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The Belgian Royal Family Tragedy

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History will keep a sad yet gallant page for Leopold III., King of the Belgians. As prince and ruler, as husband and as son, he has countered intense suffering and disaster with fine qualities of manhood and inherent instincts of kingship. A nation's grief in the dark hours it has shared with him has been mitigated by its admiration of his courage.

All the world mourned when his father, King Albert, perished in such disastrous circumstances, almost on the eve of his Silver Jubilee, and before he was sixty years of age. Albert was a world-figure and a name dominant in history. He had become a legend in his own lifetime. It was he who on that fateful day of August and, 1914, presiding over the Council of his Ministers, rejected the German ultimatum demanding the free passage of its troops through Belgium. "They shall not pass," he said. "Belgium will defend its rights." It was this faith in the Treaty guaranteeing Belgium's neutrality, his willingness and determination to risk all for justice that, more than anything else, brought Britain into the war in defence of that notorious "scrap of paper." Neither his own German ancestry nor his friendship with the Kaiser could sway his resolve. Threats were as futile. He took to the field with his troops. He risked death in the forts and in the trenches of the front line. When he retreated it was with glory. In November, 1918, he came into his own again. The invaders marched, beaten and humiliated, from his land. Albert rode back again in triumph into Brussels, his capital, and at his side rode Prince Albert of England, now King George VI.

Physically a giant among kings - he was a tall, commanding figure of six feet three inches - -Albert was a stirring personality. No monarch could praise with such charm, rebuke with such withering scorn. He was intolerant of cruelty, cowardice and insincerity. And he was very brave. Perhaps that is why climbing was one of the enduring passions of his life. No peak daunted him. Intrepid, loving danger, he revelled in the challenge of the mountains. Their height, their beauty, their problems, all this was ecstasy to him. The monarch became a man amid their majesty.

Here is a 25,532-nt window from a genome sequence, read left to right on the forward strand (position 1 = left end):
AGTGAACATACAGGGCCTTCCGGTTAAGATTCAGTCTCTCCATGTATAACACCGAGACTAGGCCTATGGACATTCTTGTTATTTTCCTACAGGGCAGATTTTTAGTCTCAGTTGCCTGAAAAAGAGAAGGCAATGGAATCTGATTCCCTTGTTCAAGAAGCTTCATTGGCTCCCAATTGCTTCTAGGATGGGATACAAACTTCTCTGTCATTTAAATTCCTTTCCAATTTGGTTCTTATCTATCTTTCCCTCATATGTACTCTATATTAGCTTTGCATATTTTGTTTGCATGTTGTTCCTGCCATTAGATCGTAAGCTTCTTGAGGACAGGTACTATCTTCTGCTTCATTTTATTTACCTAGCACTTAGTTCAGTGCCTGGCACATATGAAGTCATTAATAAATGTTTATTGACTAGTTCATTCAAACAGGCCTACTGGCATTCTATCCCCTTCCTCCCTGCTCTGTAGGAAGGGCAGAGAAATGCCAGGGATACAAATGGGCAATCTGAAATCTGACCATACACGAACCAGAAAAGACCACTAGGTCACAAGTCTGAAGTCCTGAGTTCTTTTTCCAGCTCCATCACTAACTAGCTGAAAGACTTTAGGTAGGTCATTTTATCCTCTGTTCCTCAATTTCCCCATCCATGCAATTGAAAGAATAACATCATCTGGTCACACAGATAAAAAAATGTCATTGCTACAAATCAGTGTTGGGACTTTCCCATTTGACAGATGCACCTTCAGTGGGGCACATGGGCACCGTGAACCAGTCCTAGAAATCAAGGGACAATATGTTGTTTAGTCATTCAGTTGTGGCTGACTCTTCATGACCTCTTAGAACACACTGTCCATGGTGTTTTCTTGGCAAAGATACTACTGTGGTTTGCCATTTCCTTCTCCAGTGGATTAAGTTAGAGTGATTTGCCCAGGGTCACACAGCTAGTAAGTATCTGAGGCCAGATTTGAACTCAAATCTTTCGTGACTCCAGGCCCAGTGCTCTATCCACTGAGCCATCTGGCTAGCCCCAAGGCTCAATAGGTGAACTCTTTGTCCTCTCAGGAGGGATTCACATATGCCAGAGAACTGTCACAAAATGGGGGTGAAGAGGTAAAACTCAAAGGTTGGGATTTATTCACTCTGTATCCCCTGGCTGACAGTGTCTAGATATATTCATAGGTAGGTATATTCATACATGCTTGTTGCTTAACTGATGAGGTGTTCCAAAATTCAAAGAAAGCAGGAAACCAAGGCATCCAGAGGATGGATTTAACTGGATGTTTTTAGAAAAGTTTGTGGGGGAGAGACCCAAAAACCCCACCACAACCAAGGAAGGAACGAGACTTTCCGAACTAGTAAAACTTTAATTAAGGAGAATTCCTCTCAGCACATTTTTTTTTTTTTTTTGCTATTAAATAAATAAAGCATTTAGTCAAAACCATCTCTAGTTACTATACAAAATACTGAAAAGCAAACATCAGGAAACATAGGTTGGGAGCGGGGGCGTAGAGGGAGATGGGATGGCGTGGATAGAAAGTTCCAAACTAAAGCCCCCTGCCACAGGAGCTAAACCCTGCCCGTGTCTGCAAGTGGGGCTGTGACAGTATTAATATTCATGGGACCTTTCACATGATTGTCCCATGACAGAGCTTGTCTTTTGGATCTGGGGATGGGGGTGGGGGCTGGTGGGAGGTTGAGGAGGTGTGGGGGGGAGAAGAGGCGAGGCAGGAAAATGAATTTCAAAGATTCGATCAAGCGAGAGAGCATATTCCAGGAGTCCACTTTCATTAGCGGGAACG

It was his custom every year to visit Italy, spending two or three delightful weeks of autumn at Cortina d'Ampezzo, or some other favourite spot in the Dolomites, where he could climb to his heart's content. Here he stayed incognito - invariably as Dr. Redy of Brussels - at the ordinary hotels. Often he lodged in the mountain refuges, eating and sleeping with his guides. In 1930, for instance, he spent his vacation at Madonna di Campiglio, climbing one of the superb groups of the Dolomites, whose peaks rise from 8000 to 10,000 feet, and carrying out many daring and dangerous feats. Once, by virtue of his strength and courage, he saved the lives of his companions.

In 1932 he attained to the peak of the Crozzon di Brenta (10,286 ft.), an achievement which was at one time considered to be an impossible one, and was still hazardous. Earlier in the same year, while visiting the Belgian Congo, he essayed Mount McKeno (14,300 ft.), but was beaten back by a gale after climbing 13,700 feet. Another of his achievements was during a visit to Goma, when he tackled the active volcano Nyamlagira and reached the crater ten thousand feet up.

Yet he was to die scaling a rock only a few hundred feet high.

On Saturday, February 17th, 1934, King Albert found that he had a few hours of leisure before a public engagement in the evening at a Brussels cycle gala. The weather was fine. His thoughts turned instinctively towards climbing and the open air. Thus it was that after an early lunch, dressed in his favourite plus-fours, he left his palace intent upon packing the maximum of exercise and adventure into a single afternoon of freedom. Driving his own two-seater car, accompanied only by Van Dyck, a devoted valet, he was soon on the open road, speeding towards the lovely little village of Marche-les-dames, which nestles at the foot of the rocky, tree-clad hills of the Andennes, five miles from Namur.